Tuesday, October 24, 2006

You Can't Make This Stuff Up ...

Fox News Channel's Neil Cavuto once again demonstrated his painfully partisan "journalism" style yesterday.

Check out the question at the bottom of the image at right: "Will Dems Crush The Economy If They Control Congress?"

It's the latest example of what Jon Stewart last month not-so-affectionately dubbed "The Cavuto."

STEWART: Just a question. Now, technically, that's not really a question mark at the end of that. It's a similar punctuation symbol known as "The Cavuto." It's named for the journalist? (shrugs) who pioneered its use.

Cavuto using "The Cavuto" and calling it journalism is ridiculous. It's not far removed from asking someone "When did you stop beating your wife?"

The sad thing is, Cavuto and the folks at Fox News actually think Cavuto is a serious journalist.

13 Comments:

Anonymous Anonymous said...

So FOX News cant ask questions? I think its a damn good question to ask with an easy answer. Dems get control. Dems raise taxes. People dont go out, shop and spend because their taxes are too high. Economy tanks.

8:57 AM  
Anonymous trinity said...

But anonymous, although all that is undoubtedly true, you should know by now that these "question mark" type headings are only permitted when done by liberal MSM, speculating about the Republicans.

While it goes virtually unnoticed when the left does it, libs will simply NOT tolerate it coming from conservatives. All of a sudden it becomes "painfully partisan 'journalism' style". ;) Odd.....

10:46 AM  
Anonymous MrToffeeLovesYa said...

Ca-ching, Trinity. You have hit the nail on the head once again.

C'mon liberals. It's a question. If the guest wanted to, he could have said, "no." As it turns out, he said "yes," in fact, the Democrats would destroy the economy if given the chance.

It's a free country, liberals. Don't be upset that you can't brainwash Cavuto or his guests.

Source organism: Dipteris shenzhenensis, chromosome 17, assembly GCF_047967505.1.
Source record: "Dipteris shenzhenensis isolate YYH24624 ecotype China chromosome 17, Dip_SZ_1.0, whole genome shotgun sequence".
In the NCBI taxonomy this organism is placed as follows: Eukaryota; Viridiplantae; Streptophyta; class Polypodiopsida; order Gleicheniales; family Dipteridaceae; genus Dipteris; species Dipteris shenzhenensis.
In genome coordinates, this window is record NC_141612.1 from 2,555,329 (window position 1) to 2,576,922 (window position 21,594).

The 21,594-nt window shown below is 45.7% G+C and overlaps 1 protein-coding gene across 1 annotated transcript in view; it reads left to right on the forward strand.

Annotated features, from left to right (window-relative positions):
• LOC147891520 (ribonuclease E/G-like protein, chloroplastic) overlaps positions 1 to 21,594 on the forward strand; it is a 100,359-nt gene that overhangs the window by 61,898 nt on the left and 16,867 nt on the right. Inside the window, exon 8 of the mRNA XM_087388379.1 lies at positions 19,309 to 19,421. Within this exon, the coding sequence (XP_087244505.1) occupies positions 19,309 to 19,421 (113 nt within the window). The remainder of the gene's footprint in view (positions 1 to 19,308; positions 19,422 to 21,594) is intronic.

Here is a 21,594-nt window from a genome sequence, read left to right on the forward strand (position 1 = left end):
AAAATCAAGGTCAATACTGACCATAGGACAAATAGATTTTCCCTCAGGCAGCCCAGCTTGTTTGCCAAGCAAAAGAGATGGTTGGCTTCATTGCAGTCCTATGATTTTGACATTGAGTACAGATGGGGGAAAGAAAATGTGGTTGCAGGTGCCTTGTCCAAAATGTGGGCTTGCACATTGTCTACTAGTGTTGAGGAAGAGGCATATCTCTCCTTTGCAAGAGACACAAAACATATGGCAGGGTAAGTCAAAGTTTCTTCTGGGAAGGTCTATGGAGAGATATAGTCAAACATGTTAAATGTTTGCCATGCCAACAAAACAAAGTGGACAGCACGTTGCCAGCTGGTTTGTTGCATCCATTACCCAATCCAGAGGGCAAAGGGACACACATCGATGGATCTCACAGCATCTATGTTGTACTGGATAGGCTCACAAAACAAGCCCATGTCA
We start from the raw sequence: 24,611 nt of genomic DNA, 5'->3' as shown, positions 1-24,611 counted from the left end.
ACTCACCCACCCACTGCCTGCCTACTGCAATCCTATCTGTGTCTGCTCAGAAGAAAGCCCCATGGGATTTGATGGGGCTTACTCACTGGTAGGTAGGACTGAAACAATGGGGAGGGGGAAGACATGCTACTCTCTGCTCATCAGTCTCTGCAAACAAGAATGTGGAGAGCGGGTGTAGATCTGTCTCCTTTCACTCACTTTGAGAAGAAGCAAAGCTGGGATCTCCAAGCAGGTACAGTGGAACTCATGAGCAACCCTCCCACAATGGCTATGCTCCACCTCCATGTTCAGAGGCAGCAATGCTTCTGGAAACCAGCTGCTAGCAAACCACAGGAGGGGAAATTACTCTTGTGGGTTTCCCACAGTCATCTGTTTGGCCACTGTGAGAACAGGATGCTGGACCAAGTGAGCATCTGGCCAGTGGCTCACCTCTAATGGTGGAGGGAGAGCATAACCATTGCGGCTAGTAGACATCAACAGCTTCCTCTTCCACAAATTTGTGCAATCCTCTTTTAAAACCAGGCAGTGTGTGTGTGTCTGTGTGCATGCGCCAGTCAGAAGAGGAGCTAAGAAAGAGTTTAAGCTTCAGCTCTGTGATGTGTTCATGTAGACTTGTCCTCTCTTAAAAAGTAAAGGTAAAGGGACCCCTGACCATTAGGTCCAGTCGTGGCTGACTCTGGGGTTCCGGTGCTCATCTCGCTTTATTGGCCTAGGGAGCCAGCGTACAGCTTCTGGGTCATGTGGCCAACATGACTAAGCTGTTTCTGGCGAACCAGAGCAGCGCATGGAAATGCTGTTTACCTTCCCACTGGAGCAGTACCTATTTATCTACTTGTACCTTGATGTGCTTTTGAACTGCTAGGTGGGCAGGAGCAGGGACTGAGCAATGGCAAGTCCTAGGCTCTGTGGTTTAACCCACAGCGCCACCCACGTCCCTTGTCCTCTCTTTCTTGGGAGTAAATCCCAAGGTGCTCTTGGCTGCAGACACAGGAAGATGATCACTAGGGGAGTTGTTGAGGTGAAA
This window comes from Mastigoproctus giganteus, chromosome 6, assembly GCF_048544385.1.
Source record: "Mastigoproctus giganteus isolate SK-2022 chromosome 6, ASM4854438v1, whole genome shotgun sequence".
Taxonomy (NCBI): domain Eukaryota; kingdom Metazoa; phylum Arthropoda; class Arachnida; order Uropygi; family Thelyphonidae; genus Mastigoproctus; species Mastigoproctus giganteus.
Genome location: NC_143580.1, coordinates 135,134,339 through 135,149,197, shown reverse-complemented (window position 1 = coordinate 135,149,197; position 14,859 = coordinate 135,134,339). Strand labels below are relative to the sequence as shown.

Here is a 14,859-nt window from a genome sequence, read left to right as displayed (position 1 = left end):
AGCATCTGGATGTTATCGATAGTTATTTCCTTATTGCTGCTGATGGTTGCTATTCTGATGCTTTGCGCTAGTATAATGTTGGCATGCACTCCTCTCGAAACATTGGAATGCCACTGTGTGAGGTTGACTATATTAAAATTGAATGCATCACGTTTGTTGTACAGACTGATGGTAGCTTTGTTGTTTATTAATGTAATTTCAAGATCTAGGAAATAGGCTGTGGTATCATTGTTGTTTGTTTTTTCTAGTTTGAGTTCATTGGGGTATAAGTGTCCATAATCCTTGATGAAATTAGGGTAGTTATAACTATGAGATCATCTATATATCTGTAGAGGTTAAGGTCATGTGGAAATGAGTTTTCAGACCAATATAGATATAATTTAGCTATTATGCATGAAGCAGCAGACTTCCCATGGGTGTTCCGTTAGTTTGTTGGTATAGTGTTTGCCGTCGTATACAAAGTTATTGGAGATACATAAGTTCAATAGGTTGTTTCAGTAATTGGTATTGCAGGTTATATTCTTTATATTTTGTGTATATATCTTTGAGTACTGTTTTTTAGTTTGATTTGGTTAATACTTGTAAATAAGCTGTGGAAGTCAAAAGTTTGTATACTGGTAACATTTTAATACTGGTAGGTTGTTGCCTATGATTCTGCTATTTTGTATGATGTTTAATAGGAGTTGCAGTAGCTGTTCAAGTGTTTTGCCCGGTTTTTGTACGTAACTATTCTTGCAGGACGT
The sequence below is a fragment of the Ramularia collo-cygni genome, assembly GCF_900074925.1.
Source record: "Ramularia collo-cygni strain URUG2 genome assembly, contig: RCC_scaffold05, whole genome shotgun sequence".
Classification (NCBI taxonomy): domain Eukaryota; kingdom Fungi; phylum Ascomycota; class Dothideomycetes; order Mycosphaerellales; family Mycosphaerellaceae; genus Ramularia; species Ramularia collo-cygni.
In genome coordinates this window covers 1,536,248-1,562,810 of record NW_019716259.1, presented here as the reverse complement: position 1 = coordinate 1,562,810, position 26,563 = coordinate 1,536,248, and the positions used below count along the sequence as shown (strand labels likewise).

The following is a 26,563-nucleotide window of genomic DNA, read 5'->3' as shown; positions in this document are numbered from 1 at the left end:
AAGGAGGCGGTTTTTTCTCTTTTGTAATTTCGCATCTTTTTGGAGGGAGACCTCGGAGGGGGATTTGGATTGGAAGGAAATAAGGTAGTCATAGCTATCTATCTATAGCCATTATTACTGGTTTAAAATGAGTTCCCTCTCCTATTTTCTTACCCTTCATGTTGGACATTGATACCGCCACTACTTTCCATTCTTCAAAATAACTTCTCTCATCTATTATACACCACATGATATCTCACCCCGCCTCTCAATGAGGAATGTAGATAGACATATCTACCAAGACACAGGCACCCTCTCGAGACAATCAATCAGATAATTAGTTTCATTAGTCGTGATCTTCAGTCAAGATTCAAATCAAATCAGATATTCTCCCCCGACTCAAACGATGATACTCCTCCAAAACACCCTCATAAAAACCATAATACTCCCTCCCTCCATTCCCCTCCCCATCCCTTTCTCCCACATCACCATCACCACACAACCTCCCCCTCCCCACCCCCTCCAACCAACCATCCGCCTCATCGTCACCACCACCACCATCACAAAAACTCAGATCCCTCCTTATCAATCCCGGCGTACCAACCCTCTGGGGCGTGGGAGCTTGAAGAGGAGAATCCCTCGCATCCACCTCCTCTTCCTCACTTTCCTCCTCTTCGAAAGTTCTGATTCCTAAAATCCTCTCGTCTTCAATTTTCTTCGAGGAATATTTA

Do you really expect Cavuto to agree with the liberal position on anything? Pow!

If Cavuto and his guests want to phrase their opinions in the forms of questions, to allow viewers to have a quic, gut-level "yes" or "no" response, then let him. That's journalism. It may not be the journalism practiced by the New York Times or the Washington Post, but it's not exactly the journalism of Armstrong Williams or Jeff Gannon, either.

Reality check, liberals. Politics is a contact sport. Conservatives know that it's fair game for Cavuto to ask: "Are the Democrats siding with the terrorists, or do they just want to weaken America?" "Is Nancy Pelosi a communist, or does she just propose communist ideas?" "Are Democrats hiding their own Congressional child molestors?" "Why don't liberals support the troops, believe in intelligence gathering, or respect the fantastic leadership of George W. Bush?" and "How quickly will Democrats raise your taxes, close your businesses and steal your first born?" For conservatives, these are all fair questions.

Liberals, if you say that Cavuto is up to no good, or merely posing Republican talking points as objective thoughts, or merely shilling for Ken Mehlman or Karl Rove, you open yourself up to conservatives questioning whether you believe in a free press, regardless of political partisanship. Do you really want to have that fight on the eve of an election, when there are so many other issues out there? Bam!

12:13 PM  
Anonymous Anonymous said...

Cavuto can throw whatever he wants up on the screen. But whoever doesn't see this for what it is--spreading empty GOP talking points under the guise of asking a responsible question--needs to put down the koolaid, turn off Limbaugh and look at economy/deficit numbers of the 90s.

Truth is, the economy did just fine under Clinton, AND we managed to start paying down the national debt instead of running it up at the rate of over $200B a year. Either people don't know, or they don't mind their grandkids spending their hard earned money paying interest on money the president is borrowing form China.

12:37 PM  
Blogger thewaronterrible said...

Trinity said. "But anonymous, although all that is undoubtedly true, you should know by now that these "question mark" type headings are only permitted when done by liberal MSM, speculating about the Republicans."

I challenge you Trinity to come up with at least one example where the "liberal MSM" pasted up questions on the screen about Republicans the way Fox News does routinely about Democrats.

12:44 PM  
Anonymous Dave G. said...

The trolls above are right that this is indeed phrased as a form of a question, but the Jon Stewart reference is the apt one here, as he previously chronicled Cavuto's mendacious and smarmy approach to things. I mean, this is of course the guy who jokingly said he saw a Kerry button on bin Laden. He's a sad excuse for a journalist, and most of what he says is biased babbling. I will admit this isn't the best example, as it actually seems to come a bit closer to an actual question than some of his other claptrap, but it's still a pretty loaded question.